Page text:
Construction may be making a comeback.
The Montcalm County Building Department has issued 450 permits so far this year, including agricultural, commercial, demolition, industrial and residential work.
That’s 58 fewer permits than last year, but not as steep a decline as several years ago.
This year’s local permits include:
• 260 residential additions or alterations, including garages and pole buildings.
• 52 mobile homes and doublewides.
• 37 single family homes.
• Seven manufactured homes on permanent foundations.
“The past year has been slightly lower than last year, but it seems to have evened off and we are not seeing the constant decline now,” said Building Department Director Scott Minard.
Minard said local construction is holding steady. Housing complaints, condemned properties and vacated or abandoned properties have increased “dramatically” over the past two years, resulting in more work and expense for his department without the income to cover the cost of the complaints.
Mark Lehman, manager of Mission Lumber & Supply west of Lakeview, said local construction is keeping him and his employees busy at their M-46 facility. They recently purchased a new truck for deliveries.
“Things are good,” he said. “I’ve got absolutely no complaints in the construction business. We’re seeing pretty good activity with farmers and there’s a fair amount of remodeling and a little bit of new construction.
“The winter season is around the corner, but we’ve still got some projects in the books,” he added.
Carson City Lumber Co. Manager Gary Copp said business is about the same as last year, but his employees are having to follow contractors out of the area to places like Kalamazoo and Lansing.
“We have fewer new home constructions going this year,” he said. “New house construction has decreased significantly over the past four years. Remodeling is still going strong.”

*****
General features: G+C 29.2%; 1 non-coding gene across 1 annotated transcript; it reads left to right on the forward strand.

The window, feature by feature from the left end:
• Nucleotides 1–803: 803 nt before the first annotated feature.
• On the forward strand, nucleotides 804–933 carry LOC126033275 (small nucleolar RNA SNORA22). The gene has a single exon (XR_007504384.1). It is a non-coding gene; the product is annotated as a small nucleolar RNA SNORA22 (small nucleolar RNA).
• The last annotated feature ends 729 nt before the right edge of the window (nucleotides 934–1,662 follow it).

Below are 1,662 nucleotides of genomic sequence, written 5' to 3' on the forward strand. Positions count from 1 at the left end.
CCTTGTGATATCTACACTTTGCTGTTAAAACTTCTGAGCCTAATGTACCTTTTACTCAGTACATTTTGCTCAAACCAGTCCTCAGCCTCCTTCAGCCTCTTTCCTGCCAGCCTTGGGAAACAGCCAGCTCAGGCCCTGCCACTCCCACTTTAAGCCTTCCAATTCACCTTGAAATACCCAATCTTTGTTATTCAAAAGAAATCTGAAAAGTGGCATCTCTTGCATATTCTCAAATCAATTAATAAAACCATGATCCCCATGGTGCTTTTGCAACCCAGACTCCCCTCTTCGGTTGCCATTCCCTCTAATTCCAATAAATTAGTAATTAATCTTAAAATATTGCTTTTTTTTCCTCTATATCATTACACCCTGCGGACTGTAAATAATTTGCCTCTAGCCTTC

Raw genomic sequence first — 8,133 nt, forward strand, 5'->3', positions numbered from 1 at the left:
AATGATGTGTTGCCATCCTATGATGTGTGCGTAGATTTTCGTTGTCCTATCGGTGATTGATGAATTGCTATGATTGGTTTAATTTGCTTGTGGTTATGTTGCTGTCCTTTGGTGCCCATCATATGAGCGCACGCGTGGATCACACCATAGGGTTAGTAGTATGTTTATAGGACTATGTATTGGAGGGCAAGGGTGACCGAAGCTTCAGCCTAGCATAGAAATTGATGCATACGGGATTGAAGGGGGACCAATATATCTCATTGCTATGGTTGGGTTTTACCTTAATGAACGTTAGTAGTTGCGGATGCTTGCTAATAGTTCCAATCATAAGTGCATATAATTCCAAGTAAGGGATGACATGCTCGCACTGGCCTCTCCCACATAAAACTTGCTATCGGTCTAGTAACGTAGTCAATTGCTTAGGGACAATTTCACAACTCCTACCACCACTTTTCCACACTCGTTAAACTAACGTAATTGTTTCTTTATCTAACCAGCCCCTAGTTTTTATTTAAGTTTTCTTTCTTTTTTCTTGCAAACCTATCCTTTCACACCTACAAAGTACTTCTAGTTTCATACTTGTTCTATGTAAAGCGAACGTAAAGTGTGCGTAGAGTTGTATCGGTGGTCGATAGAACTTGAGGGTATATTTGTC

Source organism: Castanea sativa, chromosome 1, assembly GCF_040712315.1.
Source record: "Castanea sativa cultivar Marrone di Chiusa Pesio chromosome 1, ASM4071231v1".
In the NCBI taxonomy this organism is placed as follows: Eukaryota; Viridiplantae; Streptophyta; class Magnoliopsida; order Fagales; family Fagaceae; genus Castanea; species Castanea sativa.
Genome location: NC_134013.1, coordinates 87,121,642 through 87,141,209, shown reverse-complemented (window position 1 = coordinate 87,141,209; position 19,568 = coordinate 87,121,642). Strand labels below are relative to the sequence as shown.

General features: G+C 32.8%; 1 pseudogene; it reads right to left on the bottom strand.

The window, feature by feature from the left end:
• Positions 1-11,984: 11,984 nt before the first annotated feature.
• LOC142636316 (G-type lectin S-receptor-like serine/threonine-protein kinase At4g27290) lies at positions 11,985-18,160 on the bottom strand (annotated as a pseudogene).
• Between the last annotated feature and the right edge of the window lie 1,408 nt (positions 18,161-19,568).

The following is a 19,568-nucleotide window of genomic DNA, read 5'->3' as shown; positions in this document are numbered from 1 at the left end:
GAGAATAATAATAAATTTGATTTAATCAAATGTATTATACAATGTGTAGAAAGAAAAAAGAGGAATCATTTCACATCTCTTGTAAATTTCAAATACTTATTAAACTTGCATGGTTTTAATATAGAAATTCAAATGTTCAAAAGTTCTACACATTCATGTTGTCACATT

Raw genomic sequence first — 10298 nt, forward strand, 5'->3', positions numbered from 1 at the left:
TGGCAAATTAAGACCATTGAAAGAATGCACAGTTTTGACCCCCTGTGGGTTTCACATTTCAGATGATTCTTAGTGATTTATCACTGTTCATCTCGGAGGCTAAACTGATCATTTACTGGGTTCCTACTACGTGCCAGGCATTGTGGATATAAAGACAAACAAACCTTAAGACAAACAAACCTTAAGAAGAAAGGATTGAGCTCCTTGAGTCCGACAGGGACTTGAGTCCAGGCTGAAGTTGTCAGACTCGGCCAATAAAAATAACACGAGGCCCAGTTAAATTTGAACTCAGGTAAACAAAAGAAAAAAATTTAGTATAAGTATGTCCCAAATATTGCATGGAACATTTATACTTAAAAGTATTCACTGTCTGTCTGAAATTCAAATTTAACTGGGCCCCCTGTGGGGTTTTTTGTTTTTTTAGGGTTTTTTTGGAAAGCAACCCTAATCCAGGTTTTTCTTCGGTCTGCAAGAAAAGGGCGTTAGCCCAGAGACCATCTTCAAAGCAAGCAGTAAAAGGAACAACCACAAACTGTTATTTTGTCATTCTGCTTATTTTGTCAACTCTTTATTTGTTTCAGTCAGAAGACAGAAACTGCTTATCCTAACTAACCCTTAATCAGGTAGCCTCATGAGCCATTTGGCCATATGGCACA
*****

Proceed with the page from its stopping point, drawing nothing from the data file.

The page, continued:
Copp credits local agriculture-related business for allowing his lumberyard to maintain sales.
“Farmers have not suffered from the economic downturn like other businesses have,” he said. “We’re really blessed to be in a rural area. Farmers have kept us alive. We’re building more pole barns. That has helped us maintain our volume.”
Self-employed and struggling
The picture isn’t all rosy.
Jeff Hunter worked for a Greenville construction company before deciding to become his own boss about a decade ago. He started up Hunter Construction in Otisco Township just outside of Belding.
He said he’s been struggling ever since.
“I have absolutely nothing going on,” he said. “It’s so slow. I think things are going to get worse before they get better.”
Hunter does mostly residential remodels, siding and roofing. He often works in Belding, Lowell and Rockford, sometimes Greenville.
He has only completed one new residence in the past decade — a $196,000 home in Fenwick.
“I’ve been paying the bills,” he said. “I average around $20,000 per year. I wanted to make better money than I was working for somebody else, but it hasn’t happened — not yet anyway.”
However, Hunter said the situation isn’t easy but he doesn’t want to go back to work for a construction company. He prefers to remain self-employed.
“I’m going to keep struggling along and hope things turn around for the better,” he said. “It would be nice to make a living instead of just paying the bills.”
Nationally, construction employers added 26,000 jobs between August and September as the industry’s unemployment rate dropped to 13.3 percent, according to an analysis of new federal employment data released Friday by the Associated General Contractors of America.
Association officials said the increase is the first significant change in construction employment levels since February and reflects growing private sector demand for nonresidential construction projects.
Total national construction employment now stands at 5.55 million, which is a 0.7 percent increase from the 5.51 million construction jobs in September 2010.
Association officials said the bulk of the construction gains came from the nonresidential sector. Nonresidential building construction added 13,200 jobs in September.
At the same time, nonresidential specialty trade contractors added 10,700 jobs and heavy and civil engineering construction added 6,200. Meanwhile, residential building contractors added just 1,800 jobs while residential specialty trade contractors lost 5,600 jobs.
The industry’s 13.3 percent unemployment rate was an improvement from the 17.2 percent rate of a year earlier but far above the national jobless rate of 9.1 percent.